2.2. Korea’s Industrialization
Korea‘s industrialization commenced in 1962, and has reached its apogee during the fifth economic planning period (1982-1986). As reported in table 2, the GDP share of mining and manufacture was 20.5% during the period of the first plan. It attained its highest level, 32.6% during the fifth period, before declining to a level of 25.9% during 1993-1997. In contrast, Korea‘s agricultural sector declined over the entire period. The GDP share of agriculture, forestry, and fishery was 34.9% for the first period, falling to only 5.7% for the last period (1993-1997). Strikingly, the GDP share of social- overhead capital and other services continuously increased from 44.6% in the first period to 68.4% in the last period. Evidently, the services sector plays a dominant role in Korea. The structural change in both the light
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Table 2 Changes in Industrial Structure
Planning Period
Industrial Structure
Forestry, and
Mining and
SOC and
1st EDP Period
2nd EDP Period
3rd EDP Period
4th EDP Period
5th EDP Period
6th EDP Period
New Economic
Plan Period
Note: Figures in parentheses represent the target rates.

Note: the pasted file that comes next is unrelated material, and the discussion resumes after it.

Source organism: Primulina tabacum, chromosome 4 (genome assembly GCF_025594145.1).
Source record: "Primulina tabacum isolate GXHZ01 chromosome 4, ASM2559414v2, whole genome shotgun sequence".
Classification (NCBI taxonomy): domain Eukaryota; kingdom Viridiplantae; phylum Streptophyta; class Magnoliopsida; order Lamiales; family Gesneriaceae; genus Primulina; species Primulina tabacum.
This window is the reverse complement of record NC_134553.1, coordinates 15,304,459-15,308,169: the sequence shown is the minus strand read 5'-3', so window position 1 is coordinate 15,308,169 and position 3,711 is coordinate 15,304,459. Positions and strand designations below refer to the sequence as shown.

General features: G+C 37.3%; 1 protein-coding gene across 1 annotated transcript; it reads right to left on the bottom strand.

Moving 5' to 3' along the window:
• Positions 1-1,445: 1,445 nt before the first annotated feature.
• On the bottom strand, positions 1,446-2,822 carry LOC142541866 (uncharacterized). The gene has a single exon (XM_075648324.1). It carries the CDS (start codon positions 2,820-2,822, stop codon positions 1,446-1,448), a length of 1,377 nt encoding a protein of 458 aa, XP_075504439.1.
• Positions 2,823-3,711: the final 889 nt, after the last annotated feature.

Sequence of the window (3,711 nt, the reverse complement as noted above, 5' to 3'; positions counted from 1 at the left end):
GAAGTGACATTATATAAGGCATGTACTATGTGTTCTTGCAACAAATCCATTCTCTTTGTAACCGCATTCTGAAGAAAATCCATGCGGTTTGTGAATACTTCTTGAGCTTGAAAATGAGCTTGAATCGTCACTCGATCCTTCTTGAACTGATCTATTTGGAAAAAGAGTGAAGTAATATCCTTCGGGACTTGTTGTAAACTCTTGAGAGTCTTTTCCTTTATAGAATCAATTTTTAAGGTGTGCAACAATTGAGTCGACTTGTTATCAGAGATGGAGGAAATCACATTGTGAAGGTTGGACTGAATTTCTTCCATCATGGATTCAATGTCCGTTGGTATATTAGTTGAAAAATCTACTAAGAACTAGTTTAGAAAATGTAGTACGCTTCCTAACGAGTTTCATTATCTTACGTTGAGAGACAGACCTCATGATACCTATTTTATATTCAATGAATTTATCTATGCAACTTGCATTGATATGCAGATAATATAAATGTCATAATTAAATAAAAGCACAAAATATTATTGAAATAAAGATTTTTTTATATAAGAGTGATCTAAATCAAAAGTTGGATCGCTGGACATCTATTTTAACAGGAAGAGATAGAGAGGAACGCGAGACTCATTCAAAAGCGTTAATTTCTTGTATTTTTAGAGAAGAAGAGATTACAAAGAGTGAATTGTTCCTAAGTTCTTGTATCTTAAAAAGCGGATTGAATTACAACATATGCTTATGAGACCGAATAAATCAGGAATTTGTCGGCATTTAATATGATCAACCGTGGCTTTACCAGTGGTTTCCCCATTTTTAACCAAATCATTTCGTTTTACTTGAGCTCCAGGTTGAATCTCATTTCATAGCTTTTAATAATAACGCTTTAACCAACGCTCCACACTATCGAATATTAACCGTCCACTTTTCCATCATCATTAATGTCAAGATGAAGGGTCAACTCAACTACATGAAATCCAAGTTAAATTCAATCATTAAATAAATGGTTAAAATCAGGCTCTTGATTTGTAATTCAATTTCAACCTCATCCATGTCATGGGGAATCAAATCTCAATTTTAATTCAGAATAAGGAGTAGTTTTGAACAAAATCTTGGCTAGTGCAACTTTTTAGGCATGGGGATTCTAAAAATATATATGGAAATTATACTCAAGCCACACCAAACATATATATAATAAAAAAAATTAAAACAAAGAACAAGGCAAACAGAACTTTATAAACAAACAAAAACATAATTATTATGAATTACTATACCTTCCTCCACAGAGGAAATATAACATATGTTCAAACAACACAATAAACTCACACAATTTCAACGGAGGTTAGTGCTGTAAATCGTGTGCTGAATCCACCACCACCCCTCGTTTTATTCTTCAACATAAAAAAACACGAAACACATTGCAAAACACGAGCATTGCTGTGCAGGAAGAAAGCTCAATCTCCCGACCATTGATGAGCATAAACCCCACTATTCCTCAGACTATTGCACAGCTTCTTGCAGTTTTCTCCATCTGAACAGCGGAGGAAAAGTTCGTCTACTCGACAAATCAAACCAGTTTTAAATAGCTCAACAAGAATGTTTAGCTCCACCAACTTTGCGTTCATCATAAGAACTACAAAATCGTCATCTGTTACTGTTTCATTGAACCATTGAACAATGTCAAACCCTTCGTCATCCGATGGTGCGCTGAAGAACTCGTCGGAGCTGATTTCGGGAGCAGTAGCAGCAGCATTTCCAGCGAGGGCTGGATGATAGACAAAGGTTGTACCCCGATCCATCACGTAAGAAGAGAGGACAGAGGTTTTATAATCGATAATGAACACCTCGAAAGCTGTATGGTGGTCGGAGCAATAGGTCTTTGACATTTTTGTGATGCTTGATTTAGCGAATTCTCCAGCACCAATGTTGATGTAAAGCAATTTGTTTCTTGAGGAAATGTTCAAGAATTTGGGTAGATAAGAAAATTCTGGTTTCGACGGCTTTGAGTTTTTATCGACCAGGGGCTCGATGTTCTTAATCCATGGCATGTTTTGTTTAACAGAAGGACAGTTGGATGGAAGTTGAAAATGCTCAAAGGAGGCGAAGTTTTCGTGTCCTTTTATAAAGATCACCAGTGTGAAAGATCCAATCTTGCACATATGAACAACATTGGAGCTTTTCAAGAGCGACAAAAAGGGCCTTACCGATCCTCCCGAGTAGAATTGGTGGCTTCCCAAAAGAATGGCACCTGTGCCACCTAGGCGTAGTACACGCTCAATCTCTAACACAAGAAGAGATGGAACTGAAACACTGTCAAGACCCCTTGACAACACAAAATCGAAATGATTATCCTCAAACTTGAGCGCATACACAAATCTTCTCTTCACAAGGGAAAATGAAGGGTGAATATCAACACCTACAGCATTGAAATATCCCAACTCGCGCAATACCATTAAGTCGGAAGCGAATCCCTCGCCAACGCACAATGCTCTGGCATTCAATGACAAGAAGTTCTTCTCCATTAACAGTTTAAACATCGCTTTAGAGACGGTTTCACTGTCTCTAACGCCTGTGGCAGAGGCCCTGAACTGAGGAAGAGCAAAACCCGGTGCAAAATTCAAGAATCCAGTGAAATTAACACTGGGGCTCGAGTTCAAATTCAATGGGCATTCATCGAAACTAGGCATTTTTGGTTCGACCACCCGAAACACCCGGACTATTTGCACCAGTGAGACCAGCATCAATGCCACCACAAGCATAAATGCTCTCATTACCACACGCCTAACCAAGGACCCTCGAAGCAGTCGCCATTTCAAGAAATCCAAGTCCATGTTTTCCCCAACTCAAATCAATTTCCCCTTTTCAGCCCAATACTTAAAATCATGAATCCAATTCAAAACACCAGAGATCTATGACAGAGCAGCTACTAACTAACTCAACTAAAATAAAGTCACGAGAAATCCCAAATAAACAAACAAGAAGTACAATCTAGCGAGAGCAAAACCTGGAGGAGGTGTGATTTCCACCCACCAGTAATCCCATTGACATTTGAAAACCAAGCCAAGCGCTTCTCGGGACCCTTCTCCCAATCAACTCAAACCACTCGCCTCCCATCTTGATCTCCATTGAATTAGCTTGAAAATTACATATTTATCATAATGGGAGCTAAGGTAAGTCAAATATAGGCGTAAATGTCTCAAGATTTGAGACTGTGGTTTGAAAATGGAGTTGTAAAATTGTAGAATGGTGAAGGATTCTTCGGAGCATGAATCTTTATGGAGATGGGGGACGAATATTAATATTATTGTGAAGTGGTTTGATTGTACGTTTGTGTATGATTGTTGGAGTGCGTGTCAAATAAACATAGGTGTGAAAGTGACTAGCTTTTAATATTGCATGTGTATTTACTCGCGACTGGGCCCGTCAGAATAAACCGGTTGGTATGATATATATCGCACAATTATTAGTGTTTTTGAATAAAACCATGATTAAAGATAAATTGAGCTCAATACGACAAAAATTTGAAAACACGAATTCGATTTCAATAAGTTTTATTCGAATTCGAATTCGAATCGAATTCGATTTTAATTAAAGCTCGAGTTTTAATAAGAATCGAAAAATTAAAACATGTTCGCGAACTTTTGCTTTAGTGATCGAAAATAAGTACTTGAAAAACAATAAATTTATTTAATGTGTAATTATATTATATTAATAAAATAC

Source: Dal Hyun Kim (2009).
industry and heavy/chemical industry (HCI), is striking. Korea‘s light industry has steadily shrunk whereas its HCI has been expanding.
Korea‘s population is almost 50 million. During the period 1960s-1970s, Korea had an advantage in terms of surplus labor. Korean leaders have tried to redirect the surplus labor from agriculture to the manufacturing sector. The influence of Nobel Prize winning economist Professor Arthur Lewis‘ seminal work (1955) is apparent in this approach. Korea‘s labor migration strategy proved successful. However, this strategy is not practical for a small but resources-rich country such as Mongolia.
Korea’s Capitalistic Planning Model: Policy Lessons for Mongolia 185
3.1. The Real-Side Economy
Mongolia was a communist country until the collapse of the Soviet Union in 1989. In 1990 Mongolia began its transition to a democratic market economy. The New Constitution of 1992 formalized democratic reforms. This has extended to economic management and development of its market infrastructure.